On the whole, an extremely satisfying recording of the complete Harmonies.  Plano doesn't offer the absolute command and sweep of Michael Korstick, the unabashed and intense virtuosity of Favorin, or the hypnotic devotion of Amoyel, but his recording has its own mix of strengths, and no weaknesses of note, and is one I will return to again for sheer enjoyment.

The sound of the 2015 recording, made in Fazioli Hall, using the ''Merlin the Magician'' Fazioli F278 – a nickname apparently bestowed by Aldo Ciccolini – is SOTA in every regard, as every recording from that venue seems to be.  English notes are first in the booklet, hinting at international release, though it was in Italy only when I bought.
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Offline Dancing Divertimentian

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Re: The Italian Invasion
« Reply #58 on: April 16, 2016, 05:43:03 PM »
Release thirty, discs thirty-three and thirty-four. 

Interesting to read of the Fazioli. I don't have that many recordings with a Fazioli but I'm a big fan of its sound. And since my only other complete Harmonies is Amoyel this is looking like an attractive alternative.

Veit Bach-a baker who found his greatest pleasure in a little cittern which he took with him even into the mill and played while the grinding was going on. In this way he had a chance to have the rhythm drilled into him. And this was the beginning of a musical inclination in his descendants. JS Bach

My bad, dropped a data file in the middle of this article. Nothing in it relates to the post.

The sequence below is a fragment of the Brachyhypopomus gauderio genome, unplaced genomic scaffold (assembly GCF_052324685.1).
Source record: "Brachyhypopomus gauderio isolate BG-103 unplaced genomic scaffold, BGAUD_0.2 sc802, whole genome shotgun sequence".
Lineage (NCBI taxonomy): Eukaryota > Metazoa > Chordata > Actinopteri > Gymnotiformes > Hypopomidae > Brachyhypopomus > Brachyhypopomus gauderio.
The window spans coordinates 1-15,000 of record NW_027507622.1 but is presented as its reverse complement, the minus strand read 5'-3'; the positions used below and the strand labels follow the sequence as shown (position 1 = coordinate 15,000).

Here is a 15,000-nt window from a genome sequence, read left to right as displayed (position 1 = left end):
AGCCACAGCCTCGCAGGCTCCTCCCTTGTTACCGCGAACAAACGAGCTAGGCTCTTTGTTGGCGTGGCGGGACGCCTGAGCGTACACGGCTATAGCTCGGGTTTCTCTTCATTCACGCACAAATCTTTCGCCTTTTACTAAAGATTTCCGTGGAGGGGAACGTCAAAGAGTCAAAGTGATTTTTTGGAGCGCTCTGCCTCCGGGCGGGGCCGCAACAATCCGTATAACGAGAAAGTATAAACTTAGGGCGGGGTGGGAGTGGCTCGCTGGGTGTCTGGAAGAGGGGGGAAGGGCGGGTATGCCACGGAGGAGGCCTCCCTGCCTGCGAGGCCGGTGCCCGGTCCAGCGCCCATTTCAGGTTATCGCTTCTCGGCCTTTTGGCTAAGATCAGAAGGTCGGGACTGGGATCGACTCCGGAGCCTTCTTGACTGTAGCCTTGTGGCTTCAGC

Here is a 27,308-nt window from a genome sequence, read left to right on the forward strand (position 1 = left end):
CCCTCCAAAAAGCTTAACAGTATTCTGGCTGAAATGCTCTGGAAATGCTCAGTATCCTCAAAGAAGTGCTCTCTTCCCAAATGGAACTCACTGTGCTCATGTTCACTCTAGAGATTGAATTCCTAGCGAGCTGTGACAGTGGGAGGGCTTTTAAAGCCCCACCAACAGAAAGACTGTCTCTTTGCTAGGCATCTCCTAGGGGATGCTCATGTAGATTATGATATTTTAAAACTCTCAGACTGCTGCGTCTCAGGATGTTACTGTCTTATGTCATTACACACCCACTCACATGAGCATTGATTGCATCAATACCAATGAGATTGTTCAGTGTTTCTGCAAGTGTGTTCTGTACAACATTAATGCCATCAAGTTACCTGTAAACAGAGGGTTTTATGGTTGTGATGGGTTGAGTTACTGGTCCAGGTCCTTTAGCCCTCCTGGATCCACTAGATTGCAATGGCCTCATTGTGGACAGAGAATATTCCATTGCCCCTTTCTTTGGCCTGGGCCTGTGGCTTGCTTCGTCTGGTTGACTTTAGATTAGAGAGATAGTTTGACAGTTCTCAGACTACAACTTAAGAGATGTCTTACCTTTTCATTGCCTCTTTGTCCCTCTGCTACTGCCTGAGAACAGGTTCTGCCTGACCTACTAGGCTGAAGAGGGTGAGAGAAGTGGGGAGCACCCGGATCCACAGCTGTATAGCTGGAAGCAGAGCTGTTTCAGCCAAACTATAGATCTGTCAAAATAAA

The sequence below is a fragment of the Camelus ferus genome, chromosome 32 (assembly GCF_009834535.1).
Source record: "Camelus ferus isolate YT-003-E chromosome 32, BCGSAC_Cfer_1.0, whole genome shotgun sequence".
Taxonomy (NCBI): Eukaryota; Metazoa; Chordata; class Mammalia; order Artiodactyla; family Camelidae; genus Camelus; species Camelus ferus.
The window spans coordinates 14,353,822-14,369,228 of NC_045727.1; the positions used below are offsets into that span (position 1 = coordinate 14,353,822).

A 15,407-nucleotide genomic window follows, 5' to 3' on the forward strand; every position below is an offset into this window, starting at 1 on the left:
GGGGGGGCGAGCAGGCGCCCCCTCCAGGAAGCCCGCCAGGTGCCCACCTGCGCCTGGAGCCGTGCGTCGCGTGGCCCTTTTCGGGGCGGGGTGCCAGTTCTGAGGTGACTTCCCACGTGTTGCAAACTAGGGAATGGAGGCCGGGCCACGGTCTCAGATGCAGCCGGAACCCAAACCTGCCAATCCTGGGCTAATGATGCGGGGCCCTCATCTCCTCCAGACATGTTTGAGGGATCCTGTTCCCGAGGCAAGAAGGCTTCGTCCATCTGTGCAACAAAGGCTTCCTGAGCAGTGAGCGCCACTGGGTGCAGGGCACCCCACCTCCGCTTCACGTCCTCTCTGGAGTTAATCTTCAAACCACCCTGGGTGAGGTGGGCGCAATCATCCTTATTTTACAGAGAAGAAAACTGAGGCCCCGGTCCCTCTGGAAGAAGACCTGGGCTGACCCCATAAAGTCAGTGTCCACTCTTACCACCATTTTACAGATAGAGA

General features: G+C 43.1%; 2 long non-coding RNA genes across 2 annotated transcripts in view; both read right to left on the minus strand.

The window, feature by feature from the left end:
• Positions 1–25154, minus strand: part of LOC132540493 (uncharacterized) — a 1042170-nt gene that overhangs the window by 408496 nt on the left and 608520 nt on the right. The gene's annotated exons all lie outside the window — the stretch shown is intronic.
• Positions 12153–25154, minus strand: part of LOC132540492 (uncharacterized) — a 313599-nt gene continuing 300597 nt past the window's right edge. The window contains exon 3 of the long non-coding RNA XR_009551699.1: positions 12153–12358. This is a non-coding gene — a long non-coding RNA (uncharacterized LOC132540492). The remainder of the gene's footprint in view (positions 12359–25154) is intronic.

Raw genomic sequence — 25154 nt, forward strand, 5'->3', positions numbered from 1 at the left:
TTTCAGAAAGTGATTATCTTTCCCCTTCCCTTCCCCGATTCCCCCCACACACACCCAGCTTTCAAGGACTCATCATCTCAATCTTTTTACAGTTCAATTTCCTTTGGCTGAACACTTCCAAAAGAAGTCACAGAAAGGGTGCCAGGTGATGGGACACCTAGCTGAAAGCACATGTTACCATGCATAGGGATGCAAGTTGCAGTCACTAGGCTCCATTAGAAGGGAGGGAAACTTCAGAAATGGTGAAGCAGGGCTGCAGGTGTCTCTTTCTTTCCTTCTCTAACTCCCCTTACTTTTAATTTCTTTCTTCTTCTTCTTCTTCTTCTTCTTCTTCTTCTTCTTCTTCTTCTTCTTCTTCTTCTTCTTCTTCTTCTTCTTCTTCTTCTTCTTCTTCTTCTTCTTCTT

Offline Todd

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Re: The Italian Invasion
« Reply #59 on: April 23, 2016, 07:36:52 AM »



Release thirty-one, discs thirty-five and thirty-six.  Enrico Dindo and Pietro De Maria play Beethoven's works for cello and piano.  I'm gonna come clean, I bought this set only because Pietro De Maria is the pianist and it popped up on the UMG Italy site recently.  The set, though, is actually older, having been recorded in 2004 and initially released in 2005. 

The recorded balance favors Dindo, whose tone is full and solid.  His playing is solid throughout, though here and there it is a bit stiff.  I could have used with more fiery playing in a few spots, and more fun and lively and flexible playing in the variation works from time to time.  Pietro De Maria's playing is both solid and unfailingly elegant throughout.  His playing in the WoO 45 variations (the Handel Judas Maccabaeus job) offers more than a few moments where he comes to the fore, and it makes me think he could really deliver some fine early LvB sonatas.  Hopefully, he'll record at least some for the upcoming celebration years.

I decided to compare this all Italian duo to another all Italian duo in the first sonata.  That other duo is Andrea Lucchesini and Mario Brunello, in their 1996 recording of the complete works.  Lucchesini and Brunello play much slower – about two minutes a work across the set – and produce a more unabashedly romantic sound, and one that fairly sings.  The artists are more equal, as well, with Lucchesini's piano more balanced in the mix.  Too, the piano sounds weightier.  How to decide which is better?  It could very well be a mood thing.  OK, I prefer Lucchesini/Brunello, but it's best to have both sets, and a bunch of others, including my reference Schiff/Perenyi.

Excellent sound.